After 31 days, Hōkūleʻa sailed into the Papeʻete Harbor on the island of Tahiti, and 17,000 people came to greet her. That is half the island’s population! They welcomed the ship and the crew in true island style. ‘Ori Tahiti (Tahitian Dance), Lu’au, ceremonies, games, and more.
Tahiti and the rest of Polynesia had also lost the knowledge and technique for constructing the ancient Wa’a Kaulua. And along with that knowledge, so much more had been lost.
That alone made this means for a grand celebration.
Polynesians Were Once Some of the Greatest Sea-faring People on Earth
Between 3,000 and 2,500BC, the Polynesians were like the astronauts of today.
They dared to go off into the giant void of the endless Pacific Ocean. They used Celestial Navigation – using stars as their guides, along with the sun and ocean swells.
The first voyages left from the island of Taiwan heading East and South. By 1,500BC, the voyagers had reached and were departing from the Philippines, and by 800BC, they were sailing out of Samoa.
The ancient Polynesians kept exploring. Wa’a Kaulua would arrive centuries later in the southernmost islands of Polynesia. Between AD 1200-900, vessels would arrive in Aotearora and Rapa Nui.
According to some scholars, the first Hawaiians were voyaging Marquesans who arrived in Hawai’i around 400 AD. These early voyagers, thought to have settled on Moloka’i, were later dominated by the arrival of the Tahitians around AD 900.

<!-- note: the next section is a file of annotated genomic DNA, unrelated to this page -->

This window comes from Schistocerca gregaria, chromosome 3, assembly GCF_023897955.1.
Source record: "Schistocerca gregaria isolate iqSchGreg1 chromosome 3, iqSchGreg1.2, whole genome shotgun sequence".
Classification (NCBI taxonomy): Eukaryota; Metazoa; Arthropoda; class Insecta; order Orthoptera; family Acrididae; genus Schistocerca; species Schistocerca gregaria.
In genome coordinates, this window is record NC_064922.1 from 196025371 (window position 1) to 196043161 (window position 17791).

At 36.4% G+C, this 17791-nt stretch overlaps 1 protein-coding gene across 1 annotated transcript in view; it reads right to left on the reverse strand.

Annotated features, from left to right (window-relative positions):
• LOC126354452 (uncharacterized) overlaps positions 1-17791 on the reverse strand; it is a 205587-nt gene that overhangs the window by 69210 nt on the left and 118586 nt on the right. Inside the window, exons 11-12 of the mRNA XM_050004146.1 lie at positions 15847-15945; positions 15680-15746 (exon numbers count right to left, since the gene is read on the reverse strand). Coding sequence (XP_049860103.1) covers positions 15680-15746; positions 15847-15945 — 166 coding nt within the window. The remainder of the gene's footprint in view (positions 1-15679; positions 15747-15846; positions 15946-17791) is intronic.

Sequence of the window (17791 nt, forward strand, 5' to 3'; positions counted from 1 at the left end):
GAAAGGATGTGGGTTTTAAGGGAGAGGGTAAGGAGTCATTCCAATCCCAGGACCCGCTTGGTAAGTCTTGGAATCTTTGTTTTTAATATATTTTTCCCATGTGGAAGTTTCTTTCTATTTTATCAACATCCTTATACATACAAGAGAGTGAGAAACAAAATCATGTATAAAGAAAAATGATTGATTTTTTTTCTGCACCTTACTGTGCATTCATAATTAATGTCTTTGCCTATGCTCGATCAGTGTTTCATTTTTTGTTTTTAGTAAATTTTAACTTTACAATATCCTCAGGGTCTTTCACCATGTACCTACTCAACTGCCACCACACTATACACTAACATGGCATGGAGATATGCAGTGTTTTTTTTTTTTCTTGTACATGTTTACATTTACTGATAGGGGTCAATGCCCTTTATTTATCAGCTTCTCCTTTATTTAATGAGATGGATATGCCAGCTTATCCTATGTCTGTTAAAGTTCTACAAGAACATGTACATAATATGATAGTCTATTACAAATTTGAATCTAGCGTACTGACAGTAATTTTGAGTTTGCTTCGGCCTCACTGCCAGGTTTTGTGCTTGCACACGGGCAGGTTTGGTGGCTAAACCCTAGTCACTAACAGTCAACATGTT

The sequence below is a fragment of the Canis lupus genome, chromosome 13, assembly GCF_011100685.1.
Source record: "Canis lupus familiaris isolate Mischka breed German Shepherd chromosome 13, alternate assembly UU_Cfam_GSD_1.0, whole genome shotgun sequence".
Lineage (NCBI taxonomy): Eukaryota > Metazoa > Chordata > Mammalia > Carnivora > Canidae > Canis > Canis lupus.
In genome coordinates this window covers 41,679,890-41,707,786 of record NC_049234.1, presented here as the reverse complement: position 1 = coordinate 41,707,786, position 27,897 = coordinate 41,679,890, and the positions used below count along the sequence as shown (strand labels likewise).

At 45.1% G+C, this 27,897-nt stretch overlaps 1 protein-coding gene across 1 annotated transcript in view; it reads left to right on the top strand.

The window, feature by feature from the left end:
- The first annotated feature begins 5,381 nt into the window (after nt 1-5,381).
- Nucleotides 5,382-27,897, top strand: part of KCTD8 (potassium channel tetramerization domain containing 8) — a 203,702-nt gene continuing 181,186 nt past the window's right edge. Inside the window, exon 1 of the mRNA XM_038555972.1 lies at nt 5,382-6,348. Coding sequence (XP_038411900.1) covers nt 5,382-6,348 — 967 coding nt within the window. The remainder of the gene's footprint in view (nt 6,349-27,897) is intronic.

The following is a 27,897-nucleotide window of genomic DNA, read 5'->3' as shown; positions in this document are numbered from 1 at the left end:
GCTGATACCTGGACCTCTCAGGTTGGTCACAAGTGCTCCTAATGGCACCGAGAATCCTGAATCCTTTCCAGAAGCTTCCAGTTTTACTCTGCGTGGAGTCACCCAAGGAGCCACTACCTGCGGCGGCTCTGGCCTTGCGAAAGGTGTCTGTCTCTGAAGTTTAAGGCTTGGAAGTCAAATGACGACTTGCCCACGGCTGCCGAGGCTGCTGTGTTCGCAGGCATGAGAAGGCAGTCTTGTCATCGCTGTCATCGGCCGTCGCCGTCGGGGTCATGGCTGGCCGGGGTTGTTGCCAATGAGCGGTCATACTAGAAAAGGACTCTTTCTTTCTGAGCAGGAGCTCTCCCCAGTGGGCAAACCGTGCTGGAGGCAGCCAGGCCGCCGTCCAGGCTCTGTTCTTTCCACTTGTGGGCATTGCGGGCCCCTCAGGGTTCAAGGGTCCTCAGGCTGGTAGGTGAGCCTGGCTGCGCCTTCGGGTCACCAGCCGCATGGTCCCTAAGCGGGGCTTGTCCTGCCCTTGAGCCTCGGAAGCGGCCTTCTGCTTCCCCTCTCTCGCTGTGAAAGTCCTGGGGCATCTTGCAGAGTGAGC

Sadly, until the Hōkūleʻa, none of these Polynesian cultures had decided or been able to bring back the ancient knowledge of ocean-going vessel construction or navigating without modern instruments. With Hōkūleʻa that all changed.
Hōkūleʻa would go on to inspire Polynesian people around the Pacific
Between 1976 and 2009, Hōkūleʻa completed nine additional voyages to Micronesia, Polynesia, Japan, Canada, and the mainland United States. Each voyage used the ancient navigation methods.
On the 1980 voyage to Tahiti and back, Mau Piailug’s apprentice and new master navigator, Nainoa Thompson, completed the journey, with Mau by his side. Sailing through the ancient sea routes once traveled by Polynesians centuries ago has excited other peoples of the great Polynesian Nation.
Hōkūleʻa now has company when she sails in Polynesia. She inspired Tahitians and New Zealand Maori to reconstruct their own voyaging canoes and sail them over the legendary sea routes.
Polynesia Culture brought back from extinction
These Wa’a Kaulua have achieved so much more than just sailing with authentic ships using ancient navigation techniques. These endeavors have become ways that culturally-uprooted Polynesians can regain the means by which their islands were discovered and settled. Modern people can sail alongside their ancestors’ footprints and reclaim an ancient cultural heritage. One that they once thought was lost forever!
This is the End of Part One
In Part Two of the Hōkūleʻa, we will cover the later, even more exciting voyages! We will recount other voyages, such as the Round the World Voyage to 26 countries, named Malama Honua (to care for our earth). This voyage embarked in the summer of 2014, covered 40,000 nautical miles. They arrived back in Hawai’i in the summer of 2017. Also, Hōkūleʻa got a sister along the way!
Join us next week. We look forward to finishing our story of The Hōkūleʻa and her sister!
Graphic Design by Sugandha Ferro Black
Photos courtesy of Wiki Commons and other paid for or free sources unless otherwise noted.
1-Wiki-Fumagalli, 2. Wiki-Pablo Carlos Budassi, 3. Wiki-Uncle George-Hawaiian Moore, 9-Wiki-Michael R. Perry, 6-Wiki-Tonitt